There's no better celebration of any season than the decorated tree adorned with the rich symbolism of nature—my ritual to inform and inspire you in the journey called life.

Monday, September 21, 2009

flowers for my mother

THE PINK ROSE has become a supernatural symbol of my mother since her death. I dug up my mother's favorite pale pink rosebush from my childhood yard before my siblings and I sold their house a few years ago. Planted in a large container now, it has bloomed only on mother's day and my birthday—literally, the first blossoms opened on those particular days in the last couple of years. Whatever blooms were set in bud those days were the only ones of the season. In another unexpected instance, eight unusual pink paper roses arrived unexplained in a small box within a larger box of other items I had mail-ordered. I distributed those eight paper roses between my siblings as a posthumous gift from my mother. I didn't dare inquire why, but I had a sense that my mother has something to do with those roses being packed in the box.

I TOOK a colorful vase of homegrown roses from my mother's hospital room that my parent's neighbor, Jo Aultman, had brought to her during her last days. I left the hospital after mother died and drove the short trip home—the place where I had grown up. I looked at the roses and the air became electric. It felt as though I was seeing the life energy of those roses vibrate in front of me. I felt this incredible energy enter through the top of my head and travel throughout my body, all the way to my toes. If this is what Nirvana feels like, I felt it. I had an incredible sense of giddy happiness and a sudden inexplicable peace wash over me. It was as if, once she had realized she had passed on, she wanted to touch me one last time—even though I was holding her hand at her bedside when she died.

I KNEW it was my mother's spirit. Nobody can tell me any differently. In talking to my brother Mal later, he had a similar experience. That confirmed it. I wasn't loosing my mind in grief. I knew my mother was free of her failed earthly body and in a happier, more peaceful place. I knew that everything would be alright. Beyond that, this experience was a coded knowledge—something was there that I still can't explain. I've held that feeling with me in low times. It must have been a taste of the freedom one's soul feels after death—a confirmation that our souls have a life beyond our physical selves. What a gift!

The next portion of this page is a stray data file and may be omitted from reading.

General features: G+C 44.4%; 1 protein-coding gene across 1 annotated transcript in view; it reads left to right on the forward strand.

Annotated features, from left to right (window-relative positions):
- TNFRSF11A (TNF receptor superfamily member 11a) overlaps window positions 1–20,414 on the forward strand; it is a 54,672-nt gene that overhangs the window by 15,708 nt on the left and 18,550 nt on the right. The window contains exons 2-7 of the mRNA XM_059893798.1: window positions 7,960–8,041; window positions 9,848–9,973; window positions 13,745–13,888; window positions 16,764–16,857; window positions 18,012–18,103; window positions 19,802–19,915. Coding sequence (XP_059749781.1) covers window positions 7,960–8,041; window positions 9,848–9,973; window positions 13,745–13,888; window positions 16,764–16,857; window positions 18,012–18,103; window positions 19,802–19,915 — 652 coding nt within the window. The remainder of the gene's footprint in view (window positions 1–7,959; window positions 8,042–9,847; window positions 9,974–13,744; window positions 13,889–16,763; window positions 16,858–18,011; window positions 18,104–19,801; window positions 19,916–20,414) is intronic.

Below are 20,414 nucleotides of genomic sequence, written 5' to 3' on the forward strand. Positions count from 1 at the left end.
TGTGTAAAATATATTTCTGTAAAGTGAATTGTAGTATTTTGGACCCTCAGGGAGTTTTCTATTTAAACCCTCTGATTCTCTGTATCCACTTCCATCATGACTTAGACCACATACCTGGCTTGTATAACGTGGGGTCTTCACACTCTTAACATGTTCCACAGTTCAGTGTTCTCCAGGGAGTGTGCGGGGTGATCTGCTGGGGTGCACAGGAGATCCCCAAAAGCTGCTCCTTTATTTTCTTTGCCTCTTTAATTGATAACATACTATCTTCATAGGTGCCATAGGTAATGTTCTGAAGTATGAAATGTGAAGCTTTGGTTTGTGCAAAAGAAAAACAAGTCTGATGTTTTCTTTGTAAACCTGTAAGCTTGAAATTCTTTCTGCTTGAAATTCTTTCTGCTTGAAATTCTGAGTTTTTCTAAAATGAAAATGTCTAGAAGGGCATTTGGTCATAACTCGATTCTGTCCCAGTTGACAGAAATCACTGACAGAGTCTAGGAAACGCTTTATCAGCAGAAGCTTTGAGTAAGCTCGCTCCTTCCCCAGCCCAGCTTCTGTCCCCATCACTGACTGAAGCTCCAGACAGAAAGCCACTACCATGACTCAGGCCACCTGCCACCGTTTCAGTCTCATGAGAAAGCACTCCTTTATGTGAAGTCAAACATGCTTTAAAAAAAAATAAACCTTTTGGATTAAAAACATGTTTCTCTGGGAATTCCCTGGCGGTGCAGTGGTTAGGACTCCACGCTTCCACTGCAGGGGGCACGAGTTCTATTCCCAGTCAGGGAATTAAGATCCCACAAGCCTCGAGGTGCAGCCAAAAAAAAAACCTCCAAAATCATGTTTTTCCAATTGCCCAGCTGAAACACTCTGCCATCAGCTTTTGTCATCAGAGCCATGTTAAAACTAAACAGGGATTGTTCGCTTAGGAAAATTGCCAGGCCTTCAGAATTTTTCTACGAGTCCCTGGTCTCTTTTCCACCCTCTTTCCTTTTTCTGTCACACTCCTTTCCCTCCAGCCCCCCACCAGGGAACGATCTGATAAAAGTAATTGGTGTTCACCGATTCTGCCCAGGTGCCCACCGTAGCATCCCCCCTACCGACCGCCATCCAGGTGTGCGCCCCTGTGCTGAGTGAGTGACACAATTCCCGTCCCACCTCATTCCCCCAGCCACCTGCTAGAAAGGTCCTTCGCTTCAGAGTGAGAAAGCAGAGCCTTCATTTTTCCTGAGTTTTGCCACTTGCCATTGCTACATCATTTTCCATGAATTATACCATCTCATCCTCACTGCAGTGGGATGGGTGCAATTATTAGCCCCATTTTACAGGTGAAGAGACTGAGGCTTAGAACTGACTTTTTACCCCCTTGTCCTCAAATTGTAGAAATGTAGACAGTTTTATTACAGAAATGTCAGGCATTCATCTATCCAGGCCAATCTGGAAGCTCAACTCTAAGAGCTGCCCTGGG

I BROUGHT mother roses from that bush innumerable times when I was a child. She brings roses to me now as an adult. That pale pink rose is a symbol that she is gone, but has become more than that. An excerpt from "Calling All Angels," a song played at mother's funeral in July 2005 (that I had played for her after my father died) says it as only poetry can:  

. . . and every day you gaze upon the sunset
with such love and intensity why it’’s almost as if
if you could only crack the code
then you’d finally understand what this all means 

but if you you think you would
trade it in all the pain and suffering?
ah, but then you’d miss
the beauty of the light upon this earth
and the sweetness of the leaving . . .
                                                        —Jane Siberry

THIS LAST DAY of summer, I give my mother flowers once again, this time for all to see. This is a medium of light and energy, after all. I consider myself one of the lucky ones. She and my father gave me a life that continues to blossom. They are the bedrock my roots hold onto and draw nourishment from. As hard as it is sometimes to keep my head up, all I have to do is remember them and I bloom with the palest, most pure intent. They are still shining beacons of hope to me. And hope does die last.

SUMMER'S END | This collecton of mercury glass flower ornaments (above, top) spill from a pink container next to a preserved rose wreath I gave my mother for mother's day a couple of years before she died. The pink roses are German-made ornaments, the orchids and pansy ornaments are made Poland—all of which are from Martha Stewart's now defunct Martha by Mail catalog. The three amaryllis blossoms were bought at Kmart a few years back and were purchased from the Martha Stewart Everyday Christmas Luster collection. The yellow trumpet flower clip ornaments are painted glass made in Poland and were found at Saks Fifth Avenue in Phipps Plaza, Atlanta. 

FLYING HOME | The aforementioned paper roses (above, left) that arrived inexplicably in the mail after my mother's death. Two birdhouses are tiny ornamental representations of the homes of free spirits. Birds, of course, can build their own homes, but are practical enough to feather their nests in whatever shelter they find.

LOVEBIRDS | My parents, Hubert and Virginia Moland (right), in a giddy moment early in their long life together. Photographer unknown.

collecting, photography and styling by Darryl Moland

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